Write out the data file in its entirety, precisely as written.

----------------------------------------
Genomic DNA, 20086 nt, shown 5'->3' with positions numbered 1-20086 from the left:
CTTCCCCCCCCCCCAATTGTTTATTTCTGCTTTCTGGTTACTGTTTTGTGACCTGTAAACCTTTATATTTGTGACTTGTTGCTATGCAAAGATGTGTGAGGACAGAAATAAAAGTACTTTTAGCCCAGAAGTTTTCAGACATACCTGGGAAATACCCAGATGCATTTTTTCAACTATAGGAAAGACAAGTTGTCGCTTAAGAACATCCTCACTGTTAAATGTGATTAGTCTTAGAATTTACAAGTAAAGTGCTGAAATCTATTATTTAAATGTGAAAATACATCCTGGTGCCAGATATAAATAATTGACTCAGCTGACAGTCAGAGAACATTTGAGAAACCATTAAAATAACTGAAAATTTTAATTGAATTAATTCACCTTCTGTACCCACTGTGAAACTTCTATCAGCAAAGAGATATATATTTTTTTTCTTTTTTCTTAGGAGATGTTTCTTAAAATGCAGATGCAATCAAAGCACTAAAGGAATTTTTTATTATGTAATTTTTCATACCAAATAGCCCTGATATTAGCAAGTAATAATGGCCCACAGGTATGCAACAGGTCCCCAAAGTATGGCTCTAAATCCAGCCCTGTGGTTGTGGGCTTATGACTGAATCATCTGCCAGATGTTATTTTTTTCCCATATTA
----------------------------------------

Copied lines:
Genomic DNA, 20086 nt, shown 5'->3' with positions numbered 1-20086 from the left:
CTTCCCCCCCCCCCAATTGTTTATTTCTGCTTTCTGGTTACTGTTTTGTGACCTGTAAACCTTTATATTTGTGACTTGTTGCTATGCAAAGATGTGTGAGGACAGAAATAAAAGTACTTTTAGCCCAGAAGTTTTCAGACATACCTGGGAAATACCCAGATGCATTTTTTCAACTATAGGAAAGACAAGTTGTCGCTTAAGAACATCCTCACTGTTAAATGTGATTAGTCTTAGAATTTACAAGTAAAGTGCTGAAATCTATTATTTAAATGTGAAAATACATCCTGGTGCCAGATATAAATAATTGACTCAGCTGACAGTCAGAGAACATTTGAGAAACCATTAAAATAACTGAAAATTTTAATTGAATTAATTCACCTTCTGTACCCACTGTGAAACTTCTATCAGCAAAGAGATATATATTTTTTTTCTTTTTTCTTAGGAGATGTTTCTTAAAATGCAGATGCAATCAAAGCACTAAAGGAATTTTTTATTATGTAATTTTTCATACCAAATAGCCCTGATATTAGCAAGTAATAATGGCCCACAGGTATGCAACAGGTCCCCAAAGTATGGCTCTAAATCCAGCCCTGTGGTTGTGGGCTTATGACTGAATCATCTGCCAGATGTTATTTTTTTCCCATATTA